Tuesday, June 13, 2006

Trailer Round Up

Been a while since I graced the apple trailers site , and I thought i'd check out some of its new fare to see what might catch my eye.


I haven't even gotten a chance to see Cars yet, but already I find my fancies tickled by the trailer for the next Pixar installment, the tale of a rat who lives in Paris, and is also a culinary snob. It looks cute, and the design as ever looks marvelous. I love the way they did the cheese and the big panorama of the city of paris. I also think the freeze frame of our rodent friend in mid air is pretty amusing.

Wicker Man

I could barely believe my eyes when I saw this trailer . Another missing/tormented little girl horror flick? Really? Haven't there been at least three or four every season for the past few years, but none of them have done well? Silent Hill was dreadful, An American Haunting I did not see, but did not do well, nor was it exactly critically acclaimed. I think the Ring was the last film to do the creepy little girl thing right. And seriously what is up with Nicholas Cage being the busiest man in Hollywood? He is in more movies than any other big star. He has a movie coming out every month, it is absolutely insane. His trailer for Ghost Rider, is a whole different issue entirely, which I'll get into in a moment, but I can barely believe he agreed to do this film. The only thing that could be potentially promising about this is the wierdo, eerie coven of witches. The other head scratcher on this film is the director. How the hell did Neil LaBute end up on this job? This is teh guy who favors small, psychologically disturbing films like In the Company of Men and The Shape of Things. Suddenly he's directing a big budget horror film starring Nicolas Cage. I wouldn't call it selling out exactly, I'd just call it a strange match of artist and material.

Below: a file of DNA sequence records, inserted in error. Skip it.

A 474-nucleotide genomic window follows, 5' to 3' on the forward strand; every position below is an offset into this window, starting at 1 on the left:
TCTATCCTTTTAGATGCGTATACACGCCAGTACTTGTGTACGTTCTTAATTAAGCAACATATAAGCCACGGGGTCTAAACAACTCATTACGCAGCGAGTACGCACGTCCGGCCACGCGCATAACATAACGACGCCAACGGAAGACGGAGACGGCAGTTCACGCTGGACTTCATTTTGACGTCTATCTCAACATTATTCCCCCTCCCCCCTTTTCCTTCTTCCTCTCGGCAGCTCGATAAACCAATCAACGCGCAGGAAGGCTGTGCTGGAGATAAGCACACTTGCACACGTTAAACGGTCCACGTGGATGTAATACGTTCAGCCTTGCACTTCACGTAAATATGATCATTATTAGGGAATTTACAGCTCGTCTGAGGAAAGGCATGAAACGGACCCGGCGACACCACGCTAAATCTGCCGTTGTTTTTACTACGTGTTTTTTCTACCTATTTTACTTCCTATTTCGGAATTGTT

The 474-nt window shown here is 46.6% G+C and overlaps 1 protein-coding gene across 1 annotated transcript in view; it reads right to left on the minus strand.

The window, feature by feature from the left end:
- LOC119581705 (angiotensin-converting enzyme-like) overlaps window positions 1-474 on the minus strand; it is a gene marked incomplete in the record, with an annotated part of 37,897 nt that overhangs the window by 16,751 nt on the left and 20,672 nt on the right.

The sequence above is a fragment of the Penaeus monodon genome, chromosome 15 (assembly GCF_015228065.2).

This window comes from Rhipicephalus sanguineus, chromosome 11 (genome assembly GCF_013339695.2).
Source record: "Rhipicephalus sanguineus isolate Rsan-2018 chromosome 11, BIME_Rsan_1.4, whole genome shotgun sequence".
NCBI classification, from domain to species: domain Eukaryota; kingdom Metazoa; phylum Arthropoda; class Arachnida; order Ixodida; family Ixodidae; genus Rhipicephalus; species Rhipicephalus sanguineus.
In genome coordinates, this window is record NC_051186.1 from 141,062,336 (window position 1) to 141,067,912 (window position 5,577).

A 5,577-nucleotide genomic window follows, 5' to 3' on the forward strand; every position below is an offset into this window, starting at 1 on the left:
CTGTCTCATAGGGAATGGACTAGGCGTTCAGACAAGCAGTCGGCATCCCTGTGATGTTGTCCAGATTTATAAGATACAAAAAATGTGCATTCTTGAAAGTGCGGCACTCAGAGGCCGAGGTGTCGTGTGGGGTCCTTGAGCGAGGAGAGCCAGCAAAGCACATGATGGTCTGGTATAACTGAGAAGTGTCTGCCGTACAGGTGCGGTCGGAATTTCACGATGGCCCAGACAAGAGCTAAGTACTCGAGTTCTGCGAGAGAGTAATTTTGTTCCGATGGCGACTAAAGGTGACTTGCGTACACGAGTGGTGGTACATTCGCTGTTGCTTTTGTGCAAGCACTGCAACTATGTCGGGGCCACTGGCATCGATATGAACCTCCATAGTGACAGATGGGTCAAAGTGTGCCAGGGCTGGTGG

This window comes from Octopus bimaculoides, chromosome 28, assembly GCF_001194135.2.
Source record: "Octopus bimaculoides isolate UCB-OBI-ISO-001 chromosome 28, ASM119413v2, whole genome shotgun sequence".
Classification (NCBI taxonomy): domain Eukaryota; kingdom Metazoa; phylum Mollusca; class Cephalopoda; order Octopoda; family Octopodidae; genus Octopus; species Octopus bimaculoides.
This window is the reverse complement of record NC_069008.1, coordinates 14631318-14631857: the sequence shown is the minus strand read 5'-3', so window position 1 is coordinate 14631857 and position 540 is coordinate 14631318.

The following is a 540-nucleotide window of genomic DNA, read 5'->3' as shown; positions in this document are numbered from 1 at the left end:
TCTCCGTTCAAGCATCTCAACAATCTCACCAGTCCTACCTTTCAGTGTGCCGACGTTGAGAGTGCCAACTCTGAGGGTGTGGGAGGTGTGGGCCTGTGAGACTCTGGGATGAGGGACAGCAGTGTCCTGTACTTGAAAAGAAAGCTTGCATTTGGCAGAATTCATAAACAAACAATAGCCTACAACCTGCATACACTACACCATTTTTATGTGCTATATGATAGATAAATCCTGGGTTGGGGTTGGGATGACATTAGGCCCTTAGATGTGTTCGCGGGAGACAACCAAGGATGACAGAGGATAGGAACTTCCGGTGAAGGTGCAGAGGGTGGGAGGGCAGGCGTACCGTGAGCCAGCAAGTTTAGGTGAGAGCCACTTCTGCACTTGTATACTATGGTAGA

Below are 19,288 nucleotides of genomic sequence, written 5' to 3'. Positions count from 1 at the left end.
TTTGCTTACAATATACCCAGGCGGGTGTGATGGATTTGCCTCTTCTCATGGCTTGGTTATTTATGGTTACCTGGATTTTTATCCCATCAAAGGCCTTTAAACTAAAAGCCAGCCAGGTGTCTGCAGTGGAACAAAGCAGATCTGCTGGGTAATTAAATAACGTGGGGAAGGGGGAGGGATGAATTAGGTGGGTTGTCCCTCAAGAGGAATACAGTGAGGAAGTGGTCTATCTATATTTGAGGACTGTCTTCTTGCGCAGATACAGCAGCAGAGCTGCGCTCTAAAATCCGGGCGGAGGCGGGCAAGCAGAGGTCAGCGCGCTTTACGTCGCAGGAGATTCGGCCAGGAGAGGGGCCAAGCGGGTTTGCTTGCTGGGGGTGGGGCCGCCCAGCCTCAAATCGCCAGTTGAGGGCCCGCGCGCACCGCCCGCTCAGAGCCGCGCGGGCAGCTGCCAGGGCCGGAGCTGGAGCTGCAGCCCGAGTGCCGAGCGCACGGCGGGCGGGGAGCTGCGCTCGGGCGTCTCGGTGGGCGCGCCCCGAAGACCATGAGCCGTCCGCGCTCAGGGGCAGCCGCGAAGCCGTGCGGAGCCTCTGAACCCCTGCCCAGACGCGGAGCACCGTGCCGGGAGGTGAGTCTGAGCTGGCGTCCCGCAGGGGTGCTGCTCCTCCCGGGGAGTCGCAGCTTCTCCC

The Texas Chainsaw Massacre: The Beginning

OK, I admit, I fell for the ridiculous marketing gag of this film already, which is that they only run the trailer from 10 PM to 4 AM. I scoffed at this when I first went to check out the trailer in the morning, and laughed about the fact that they would be so silly as to put something like this on their site to start generating chatter. But I will say this for it --mock it as I might, I did run to my laptop right at 10 PM to start downloading the darn thing. Now, surprisingly I actually thought the first remake was entertaining. Naturally it did not even approach the original in terms of its fright factor and style --the first one is just an anomaly of its circumstance, the low budget and gritty style combinging to create almost a documentary like feel. Howver, for a Friday night popcorn muncher I thought this remake had some scary moments of its own (the scene where Biel steps into the trailer of the two old women comes to mind), and kept me engaged throughout.

Ghost Rider